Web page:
So, I was away from WordPress and blogging for a couple of weeks. While I missed the cornucopia of posts of my blogger friends, I was actually celebrating one of the most precious occasions of my life, my sister’s wedding.
Well, as my Indian readers know, Indian weddings start a week before the auspicious day and, the celebration continues for another seven days post-wedding. It’s a family get-together in the largest scale where all the relatives from both the bride and groom’s sides join and enjoy to the fullest accompanied by music, dance, delicious cuisines and traditional rituals.
So, it started with a music session where the bride, bridesmaid and every other woman present use mehndi or henna to make designs on their hands. Mehndi is a paste created from the powdered leaves of henna plants (Lawsonia inermis). A Mehndi artist attended the ceremony and wonderfully made intricate designs on our hands. The arabesque patterns made on the bride’s hands were fascinating.
We, Bengalis, have another ritual where we apply a paste of turmeric and milk to the bride and the groom. According to the Vedic custom, turmeric is considered as a plant representing the sun and, application of the paste symbolizes good luck to the couple. Every single rite and ritual has a meaning of its own and is performed with austerity and tradition.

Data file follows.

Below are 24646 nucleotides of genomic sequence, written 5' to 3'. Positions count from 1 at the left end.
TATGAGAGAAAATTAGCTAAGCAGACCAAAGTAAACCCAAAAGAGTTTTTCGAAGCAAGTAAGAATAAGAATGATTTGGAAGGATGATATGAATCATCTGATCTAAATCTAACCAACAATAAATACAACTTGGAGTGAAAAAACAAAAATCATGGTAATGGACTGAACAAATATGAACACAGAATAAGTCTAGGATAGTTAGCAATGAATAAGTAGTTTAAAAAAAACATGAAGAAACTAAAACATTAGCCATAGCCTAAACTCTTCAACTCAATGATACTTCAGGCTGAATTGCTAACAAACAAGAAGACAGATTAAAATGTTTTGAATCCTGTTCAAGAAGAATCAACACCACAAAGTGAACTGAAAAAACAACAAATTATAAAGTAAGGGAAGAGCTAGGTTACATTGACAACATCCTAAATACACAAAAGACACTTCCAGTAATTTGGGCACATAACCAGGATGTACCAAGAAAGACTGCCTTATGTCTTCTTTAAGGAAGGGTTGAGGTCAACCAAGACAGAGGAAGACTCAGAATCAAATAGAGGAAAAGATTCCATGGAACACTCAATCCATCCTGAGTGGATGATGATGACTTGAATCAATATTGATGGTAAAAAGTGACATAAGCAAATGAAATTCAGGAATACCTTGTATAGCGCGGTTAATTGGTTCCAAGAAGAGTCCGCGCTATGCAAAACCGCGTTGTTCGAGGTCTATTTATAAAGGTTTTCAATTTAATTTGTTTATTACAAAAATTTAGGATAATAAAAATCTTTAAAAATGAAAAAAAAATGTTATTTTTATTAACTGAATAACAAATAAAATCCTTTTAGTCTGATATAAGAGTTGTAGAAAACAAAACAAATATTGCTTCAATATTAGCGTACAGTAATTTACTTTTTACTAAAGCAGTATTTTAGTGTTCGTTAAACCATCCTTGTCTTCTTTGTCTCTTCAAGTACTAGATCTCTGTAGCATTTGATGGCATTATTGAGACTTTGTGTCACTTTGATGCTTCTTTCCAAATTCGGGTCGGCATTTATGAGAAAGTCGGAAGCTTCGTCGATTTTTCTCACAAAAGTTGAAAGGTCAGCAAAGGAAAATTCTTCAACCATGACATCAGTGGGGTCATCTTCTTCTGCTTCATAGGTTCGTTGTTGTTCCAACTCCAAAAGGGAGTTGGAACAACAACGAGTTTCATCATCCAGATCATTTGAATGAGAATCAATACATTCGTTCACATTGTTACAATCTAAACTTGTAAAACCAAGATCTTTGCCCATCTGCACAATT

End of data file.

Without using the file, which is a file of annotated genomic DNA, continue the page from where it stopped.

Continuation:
Of all the customs and rituals of Hindu marriage, perhaps the most important are the Sanskrit mantras (chants) and the Seven Vows (Saptapadi in Sanskrit) taken in front of the sacred fire. On the marriage day itself, in presence of a priest, family, all the relatives and guests, the bride and the groom make seven promises to each other taking seven steps together encircling the sacred fire. All along, they say the ‘mantras’ and asks the Gods and Goddesses to bless them with food, strength, fidelity, progeny, wealth, comfort and health.
The ritual of applying vermillion or sindoor daan (a symbol of married Hindu women) is then followed. The groom applies the vermillion on the bride’s forehead for the first time chanting the mantra,
तदस्तु हृदयं मम ।
यदिदं हृदयं मम
तदस्तु हृदयं तव ॥
Loosely translated as, “The heart of thine shall be mine, and this heart of mine shall be thine.”
The bride and groom, after this, exchange the wedding rings and all the guests present, wish them. This ring-exchange ceremony often happens a day before marriage in some families.
Now, at this moment, my sister and brother-in-law are on their honeymoon to Egypt. My sister has promised me to write a guest post for my blog on her trip. So, stay tuned for that.
I’ve missed a lot of posts during the time. I’ll soon catch up with you all. #HappyBlogging